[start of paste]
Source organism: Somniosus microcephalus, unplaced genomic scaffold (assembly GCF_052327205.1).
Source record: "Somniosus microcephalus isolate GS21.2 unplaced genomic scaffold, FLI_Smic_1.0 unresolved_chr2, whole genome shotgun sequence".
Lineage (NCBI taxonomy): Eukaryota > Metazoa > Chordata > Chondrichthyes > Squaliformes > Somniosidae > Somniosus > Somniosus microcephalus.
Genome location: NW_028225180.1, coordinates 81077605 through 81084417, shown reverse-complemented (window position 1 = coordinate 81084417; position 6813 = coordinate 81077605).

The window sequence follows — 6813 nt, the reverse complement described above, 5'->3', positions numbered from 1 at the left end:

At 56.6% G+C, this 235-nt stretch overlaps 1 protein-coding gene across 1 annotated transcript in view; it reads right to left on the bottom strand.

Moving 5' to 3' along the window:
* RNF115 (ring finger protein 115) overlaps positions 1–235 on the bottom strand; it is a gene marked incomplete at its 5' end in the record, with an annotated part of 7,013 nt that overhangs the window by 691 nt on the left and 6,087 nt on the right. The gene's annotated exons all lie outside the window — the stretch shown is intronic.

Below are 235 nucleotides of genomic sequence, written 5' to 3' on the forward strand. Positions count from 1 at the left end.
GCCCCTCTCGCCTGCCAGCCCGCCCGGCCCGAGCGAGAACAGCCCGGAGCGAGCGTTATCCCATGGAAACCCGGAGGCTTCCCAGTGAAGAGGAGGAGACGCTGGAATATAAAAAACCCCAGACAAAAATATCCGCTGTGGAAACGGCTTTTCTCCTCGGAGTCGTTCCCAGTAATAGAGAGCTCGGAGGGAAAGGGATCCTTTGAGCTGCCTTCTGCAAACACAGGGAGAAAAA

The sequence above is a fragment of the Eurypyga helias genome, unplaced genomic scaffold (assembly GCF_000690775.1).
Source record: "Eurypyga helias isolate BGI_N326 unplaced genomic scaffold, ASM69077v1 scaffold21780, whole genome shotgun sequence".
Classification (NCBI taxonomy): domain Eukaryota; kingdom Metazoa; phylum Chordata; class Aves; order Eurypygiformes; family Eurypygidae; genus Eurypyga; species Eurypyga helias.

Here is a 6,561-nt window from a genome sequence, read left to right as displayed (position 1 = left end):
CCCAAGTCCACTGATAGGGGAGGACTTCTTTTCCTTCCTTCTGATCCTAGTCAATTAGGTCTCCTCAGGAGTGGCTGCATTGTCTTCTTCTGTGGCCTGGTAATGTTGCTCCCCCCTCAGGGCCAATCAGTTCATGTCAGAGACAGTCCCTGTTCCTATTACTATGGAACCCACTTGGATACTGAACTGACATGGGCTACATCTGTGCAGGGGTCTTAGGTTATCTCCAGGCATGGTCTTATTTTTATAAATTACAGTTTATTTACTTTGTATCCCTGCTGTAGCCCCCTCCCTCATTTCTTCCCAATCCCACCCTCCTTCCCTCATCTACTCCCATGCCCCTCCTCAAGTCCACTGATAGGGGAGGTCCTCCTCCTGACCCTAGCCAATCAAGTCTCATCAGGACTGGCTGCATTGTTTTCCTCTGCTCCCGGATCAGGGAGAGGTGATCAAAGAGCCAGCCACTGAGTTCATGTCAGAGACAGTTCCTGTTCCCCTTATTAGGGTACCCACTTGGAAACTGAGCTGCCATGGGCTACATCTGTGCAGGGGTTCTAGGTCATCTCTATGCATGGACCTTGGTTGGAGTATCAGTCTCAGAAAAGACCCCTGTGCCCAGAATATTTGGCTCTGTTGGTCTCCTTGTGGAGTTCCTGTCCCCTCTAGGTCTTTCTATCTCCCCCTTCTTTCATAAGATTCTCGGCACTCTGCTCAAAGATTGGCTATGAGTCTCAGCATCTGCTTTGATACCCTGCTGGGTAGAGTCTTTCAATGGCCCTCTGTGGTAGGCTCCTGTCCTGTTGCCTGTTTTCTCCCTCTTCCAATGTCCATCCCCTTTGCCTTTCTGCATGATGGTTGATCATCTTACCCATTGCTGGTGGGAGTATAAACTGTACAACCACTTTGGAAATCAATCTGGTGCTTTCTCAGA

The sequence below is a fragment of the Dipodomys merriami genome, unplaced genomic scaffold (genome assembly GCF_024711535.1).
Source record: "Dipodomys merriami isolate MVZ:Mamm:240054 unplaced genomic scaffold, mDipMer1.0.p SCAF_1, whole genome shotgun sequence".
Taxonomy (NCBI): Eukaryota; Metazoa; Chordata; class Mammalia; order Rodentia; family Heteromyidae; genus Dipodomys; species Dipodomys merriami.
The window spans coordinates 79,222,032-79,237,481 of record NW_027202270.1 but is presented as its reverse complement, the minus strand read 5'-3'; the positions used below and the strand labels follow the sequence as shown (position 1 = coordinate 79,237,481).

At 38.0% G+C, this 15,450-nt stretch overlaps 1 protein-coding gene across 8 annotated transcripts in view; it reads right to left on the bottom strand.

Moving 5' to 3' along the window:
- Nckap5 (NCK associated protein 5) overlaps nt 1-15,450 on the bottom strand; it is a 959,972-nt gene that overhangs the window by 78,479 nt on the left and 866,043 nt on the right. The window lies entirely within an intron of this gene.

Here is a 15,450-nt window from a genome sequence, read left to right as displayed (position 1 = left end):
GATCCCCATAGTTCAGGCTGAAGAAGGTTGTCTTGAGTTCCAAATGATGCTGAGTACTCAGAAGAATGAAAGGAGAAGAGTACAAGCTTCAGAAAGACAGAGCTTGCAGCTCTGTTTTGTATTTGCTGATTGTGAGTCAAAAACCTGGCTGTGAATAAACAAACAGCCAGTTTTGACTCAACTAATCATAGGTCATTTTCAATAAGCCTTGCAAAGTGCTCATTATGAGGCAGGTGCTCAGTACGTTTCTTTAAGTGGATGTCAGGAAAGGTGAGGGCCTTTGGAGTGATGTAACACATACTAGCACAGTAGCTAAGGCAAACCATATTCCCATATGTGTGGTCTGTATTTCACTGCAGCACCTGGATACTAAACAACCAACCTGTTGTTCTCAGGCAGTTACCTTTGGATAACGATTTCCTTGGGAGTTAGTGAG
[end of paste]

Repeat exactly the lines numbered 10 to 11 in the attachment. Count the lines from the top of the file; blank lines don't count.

GCCCCTCTCGCCTGCCAGCCCGCCCGGCCCGAGCGAGAACAGCCCGGAGCGAGCGTTATCCCATGGAAACCCGGAGGCTTCCCAGTGAAGAGGAGGAGACGCTGGAATATAAAAAACCCCAGACAAAAATATCCGCTGTGGAAACGGCTTTTCTCCTCGGAGTCGTTCCCAGTAATAGAGAGCTCGGAGGGAAAGGGATCCTTTGAGCTGCCTTCTGCAAACACAGGGAGAAAAA

The sequence above is a fragment of the Eurypyga helias genome, unplaced genomic scaffold (assembly GCF_000690775.1).